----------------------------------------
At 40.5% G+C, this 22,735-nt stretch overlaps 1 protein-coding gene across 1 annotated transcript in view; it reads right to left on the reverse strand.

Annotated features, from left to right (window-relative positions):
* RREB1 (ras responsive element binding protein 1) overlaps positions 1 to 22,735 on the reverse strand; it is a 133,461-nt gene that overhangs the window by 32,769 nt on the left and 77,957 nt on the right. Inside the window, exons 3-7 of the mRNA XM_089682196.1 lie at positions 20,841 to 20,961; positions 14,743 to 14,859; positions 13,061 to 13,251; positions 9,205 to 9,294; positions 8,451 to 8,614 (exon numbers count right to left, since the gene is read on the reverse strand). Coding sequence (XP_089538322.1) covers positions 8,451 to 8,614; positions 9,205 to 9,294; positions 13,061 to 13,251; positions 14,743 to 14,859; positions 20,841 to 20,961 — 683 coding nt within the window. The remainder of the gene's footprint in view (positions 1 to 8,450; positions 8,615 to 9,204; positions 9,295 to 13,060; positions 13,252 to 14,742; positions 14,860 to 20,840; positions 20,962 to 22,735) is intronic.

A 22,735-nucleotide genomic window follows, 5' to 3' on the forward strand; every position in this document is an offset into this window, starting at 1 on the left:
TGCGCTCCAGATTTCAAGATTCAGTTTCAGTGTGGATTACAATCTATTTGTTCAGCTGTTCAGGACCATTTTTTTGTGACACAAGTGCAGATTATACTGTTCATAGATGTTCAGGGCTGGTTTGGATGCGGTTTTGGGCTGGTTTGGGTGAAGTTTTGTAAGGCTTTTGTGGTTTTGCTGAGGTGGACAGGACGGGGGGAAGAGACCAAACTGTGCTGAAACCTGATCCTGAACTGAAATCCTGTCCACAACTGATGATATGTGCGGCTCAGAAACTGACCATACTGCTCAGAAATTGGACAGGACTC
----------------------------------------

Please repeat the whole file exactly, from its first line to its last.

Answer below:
At 40.5% G+C, this 22,735-nt stretch overlaps 1 protein-coding gene across 1 annotated transcript in view; it reads right to left on the reverse strand.

Annotated features, from left to right (window-relative positions):
* RREB1 (ras responsive element binding protein 1) overlaps positions 1 to 22,735 on the reverse strand; it is a 133,461-nt gene that overhangs the window by 32,769 nt on the left and 77,957 nt on the right. Inside the window, exons 3-7 of the mRNA XM_089682196.1 lie at positions 20,841 to 20,961; positions 14,743 to 14,859; positions 13,061 to 13,251; positions 9,205 to 9,294; positions 8,451 to 8,614 (exon numbers count right to left, since the gene is read on the reverse strand). Coding sequence (XP_089538322.1) covers positions 8,451 to 8,614; positions 9,205 to 9,294; positions 13,061 to 13,251; positions 14,743 to 14,859; positions 20,841 to 20,961 — 683 coding nt within the window. The remainder of the gene's footprint in view (positions 1 to 8,450; positions 8,615 to 9,204; positions 9,295 to 13,060; positions 13,252 to 14,742; positions 14,860 to 20,840; positions 20,962 to 22,735) is intronic.

A 22,735-nucleotide genomic window follows, 5' to 3' on the forward strand; every position in this document is an offset into this window, starting at 1 on the left:
TGCGCTCCAGATTTCAAGATTCAGTTTCAGTGTGGATTACAATCTATTTGTTCAGCTGTTCAGGACCATTTTTTTGTGACACAAGTGCAGATTATACTGTTCATAGATGTTCAGGGCTGGTTTGGATGCGGTTTTGGGCTGGTTTGGGTGAAGTTTTGTAAGGCTTTTGTGGTTTTGCTGAGGTGGACAGGACGGGGGGAAGAGACCAAACTGTGCTGAAACCTGATCCTGAACTGAAATCCTGTCCACAACTGATGATATGTGCGGCTCAGAAACTGACCATACTGCTCAGAAATTGGACAGGACTC